Heavy Cakes

I was baking a cake this morning and as I creamed the butter and sugar I thought back to some rather solid cakes I have made previously. I am an excessively lazy cook. I don’t like following recipes and I certainly don’t like recipes with multiple steps. Thus I went through a phase of throwing all ingredients for a cake into a mixer and beating until smooth. These cakes always were solid and didn’t rise properly. Why – the ingredients were exactly the same?

It turns out that the annoying steps are actually important. Cakes, breads and pastries are made using wheat flour. This contains gluten, a network of proteins called prolamins. As you knead bread (with warm hands), the gluten forms into long stringy chains which are strong and give home-made bread that solidity.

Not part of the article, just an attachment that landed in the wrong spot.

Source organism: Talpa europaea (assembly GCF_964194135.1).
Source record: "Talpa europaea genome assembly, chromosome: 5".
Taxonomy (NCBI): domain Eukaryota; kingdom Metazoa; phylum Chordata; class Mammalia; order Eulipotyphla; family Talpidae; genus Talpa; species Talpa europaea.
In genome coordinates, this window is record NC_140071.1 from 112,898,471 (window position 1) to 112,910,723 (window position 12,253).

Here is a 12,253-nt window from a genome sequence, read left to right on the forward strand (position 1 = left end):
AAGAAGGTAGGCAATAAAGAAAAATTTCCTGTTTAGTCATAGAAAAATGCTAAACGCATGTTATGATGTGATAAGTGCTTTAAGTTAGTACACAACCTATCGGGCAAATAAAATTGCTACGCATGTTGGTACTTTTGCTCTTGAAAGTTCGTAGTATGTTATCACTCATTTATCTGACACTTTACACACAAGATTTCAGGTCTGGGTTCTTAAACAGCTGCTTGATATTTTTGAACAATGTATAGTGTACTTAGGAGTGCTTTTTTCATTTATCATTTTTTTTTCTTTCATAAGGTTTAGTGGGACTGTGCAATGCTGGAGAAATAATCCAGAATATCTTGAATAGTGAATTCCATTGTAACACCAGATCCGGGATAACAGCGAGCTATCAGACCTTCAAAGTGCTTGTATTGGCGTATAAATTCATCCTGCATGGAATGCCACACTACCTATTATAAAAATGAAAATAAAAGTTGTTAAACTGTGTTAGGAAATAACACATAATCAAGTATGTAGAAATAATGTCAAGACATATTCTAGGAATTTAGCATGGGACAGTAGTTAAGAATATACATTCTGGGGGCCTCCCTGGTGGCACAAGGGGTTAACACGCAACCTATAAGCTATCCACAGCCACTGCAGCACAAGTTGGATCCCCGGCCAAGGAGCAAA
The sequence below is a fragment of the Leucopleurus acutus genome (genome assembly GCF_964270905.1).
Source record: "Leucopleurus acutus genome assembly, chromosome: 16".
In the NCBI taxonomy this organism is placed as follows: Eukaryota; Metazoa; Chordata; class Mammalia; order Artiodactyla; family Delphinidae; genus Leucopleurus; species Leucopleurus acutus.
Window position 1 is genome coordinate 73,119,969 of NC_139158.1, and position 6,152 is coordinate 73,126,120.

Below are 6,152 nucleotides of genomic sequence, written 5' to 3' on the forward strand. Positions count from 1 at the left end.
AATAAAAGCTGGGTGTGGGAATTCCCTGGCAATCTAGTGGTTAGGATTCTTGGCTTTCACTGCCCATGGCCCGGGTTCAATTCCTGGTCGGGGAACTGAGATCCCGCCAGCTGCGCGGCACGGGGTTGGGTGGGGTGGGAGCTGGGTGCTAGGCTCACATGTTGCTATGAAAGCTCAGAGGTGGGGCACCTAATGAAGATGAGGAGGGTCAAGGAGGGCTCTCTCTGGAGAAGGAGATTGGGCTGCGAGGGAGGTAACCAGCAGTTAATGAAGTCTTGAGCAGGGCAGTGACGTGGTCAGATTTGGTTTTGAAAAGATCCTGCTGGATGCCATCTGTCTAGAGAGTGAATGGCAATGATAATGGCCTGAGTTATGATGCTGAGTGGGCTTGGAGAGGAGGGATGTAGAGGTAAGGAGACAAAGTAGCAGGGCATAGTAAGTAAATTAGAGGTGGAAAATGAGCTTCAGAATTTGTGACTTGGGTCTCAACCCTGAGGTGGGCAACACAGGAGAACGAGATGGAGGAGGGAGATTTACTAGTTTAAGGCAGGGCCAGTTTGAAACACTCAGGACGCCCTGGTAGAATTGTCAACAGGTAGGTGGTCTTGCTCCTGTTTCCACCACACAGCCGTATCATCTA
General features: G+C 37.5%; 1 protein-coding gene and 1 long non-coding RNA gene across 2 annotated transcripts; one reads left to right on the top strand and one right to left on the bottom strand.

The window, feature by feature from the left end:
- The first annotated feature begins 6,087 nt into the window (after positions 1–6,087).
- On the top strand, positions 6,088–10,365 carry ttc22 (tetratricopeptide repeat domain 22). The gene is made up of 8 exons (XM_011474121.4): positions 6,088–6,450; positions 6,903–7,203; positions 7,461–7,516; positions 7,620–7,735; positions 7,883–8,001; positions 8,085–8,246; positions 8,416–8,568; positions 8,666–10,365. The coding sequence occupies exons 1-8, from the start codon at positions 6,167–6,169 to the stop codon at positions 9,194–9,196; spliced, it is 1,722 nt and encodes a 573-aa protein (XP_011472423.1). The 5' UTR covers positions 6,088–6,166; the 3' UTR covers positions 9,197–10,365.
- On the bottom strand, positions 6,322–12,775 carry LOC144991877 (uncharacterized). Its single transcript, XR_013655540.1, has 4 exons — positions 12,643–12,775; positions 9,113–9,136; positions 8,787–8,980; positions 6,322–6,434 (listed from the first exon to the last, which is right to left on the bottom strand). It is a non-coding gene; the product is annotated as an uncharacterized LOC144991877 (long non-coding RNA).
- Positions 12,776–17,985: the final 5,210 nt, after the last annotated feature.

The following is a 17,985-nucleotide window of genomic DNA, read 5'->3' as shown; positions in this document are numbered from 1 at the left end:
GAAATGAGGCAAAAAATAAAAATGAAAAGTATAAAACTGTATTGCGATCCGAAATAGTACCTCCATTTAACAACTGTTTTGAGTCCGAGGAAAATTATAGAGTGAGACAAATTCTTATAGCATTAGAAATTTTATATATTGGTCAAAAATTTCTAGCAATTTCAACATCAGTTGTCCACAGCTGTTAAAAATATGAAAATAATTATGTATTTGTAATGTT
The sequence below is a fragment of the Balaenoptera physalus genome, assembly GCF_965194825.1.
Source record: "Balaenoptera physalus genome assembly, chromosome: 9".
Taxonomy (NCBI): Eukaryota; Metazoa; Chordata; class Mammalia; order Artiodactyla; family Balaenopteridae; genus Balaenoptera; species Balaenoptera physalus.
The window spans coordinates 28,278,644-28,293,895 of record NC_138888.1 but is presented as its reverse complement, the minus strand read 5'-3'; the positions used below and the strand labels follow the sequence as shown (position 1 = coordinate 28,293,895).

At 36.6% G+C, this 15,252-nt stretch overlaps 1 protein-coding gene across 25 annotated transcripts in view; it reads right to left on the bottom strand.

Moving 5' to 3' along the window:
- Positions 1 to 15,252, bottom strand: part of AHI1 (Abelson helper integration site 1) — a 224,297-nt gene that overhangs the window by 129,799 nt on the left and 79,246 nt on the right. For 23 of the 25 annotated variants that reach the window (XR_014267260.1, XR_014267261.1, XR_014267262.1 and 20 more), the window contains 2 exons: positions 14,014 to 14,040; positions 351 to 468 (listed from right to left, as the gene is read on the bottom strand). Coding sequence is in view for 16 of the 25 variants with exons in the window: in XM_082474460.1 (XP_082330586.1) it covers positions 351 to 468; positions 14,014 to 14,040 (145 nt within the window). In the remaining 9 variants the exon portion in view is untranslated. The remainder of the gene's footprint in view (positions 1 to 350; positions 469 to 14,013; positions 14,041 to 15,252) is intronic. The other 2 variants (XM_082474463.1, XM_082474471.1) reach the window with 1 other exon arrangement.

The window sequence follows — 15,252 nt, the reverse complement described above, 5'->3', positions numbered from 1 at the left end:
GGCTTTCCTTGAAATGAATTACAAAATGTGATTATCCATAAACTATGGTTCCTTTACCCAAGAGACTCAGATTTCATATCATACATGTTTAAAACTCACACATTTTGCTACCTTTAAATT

However for light puff pastries and cakes, you want a fluffy texture. Thus working the batter too much (or over-working pastry on a warm day) will lead to heavy cakes and solid pastries.

So when you make a cake, cream the butter and sugar then slowly add eggs. Flour is the last ingredient and the batter should not be beaten for too long. Keep those gluten chains short!

References

Shewry PR, Halford NG. Cereal seed storage proteins: structures, properties and role in grain utilization. J Exp Bot 2002;53:947-58.

Barham, P. (2001) The Science of Cooking, Springer-Verlag, New York.

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Filed under Household Science, Kitchen Science

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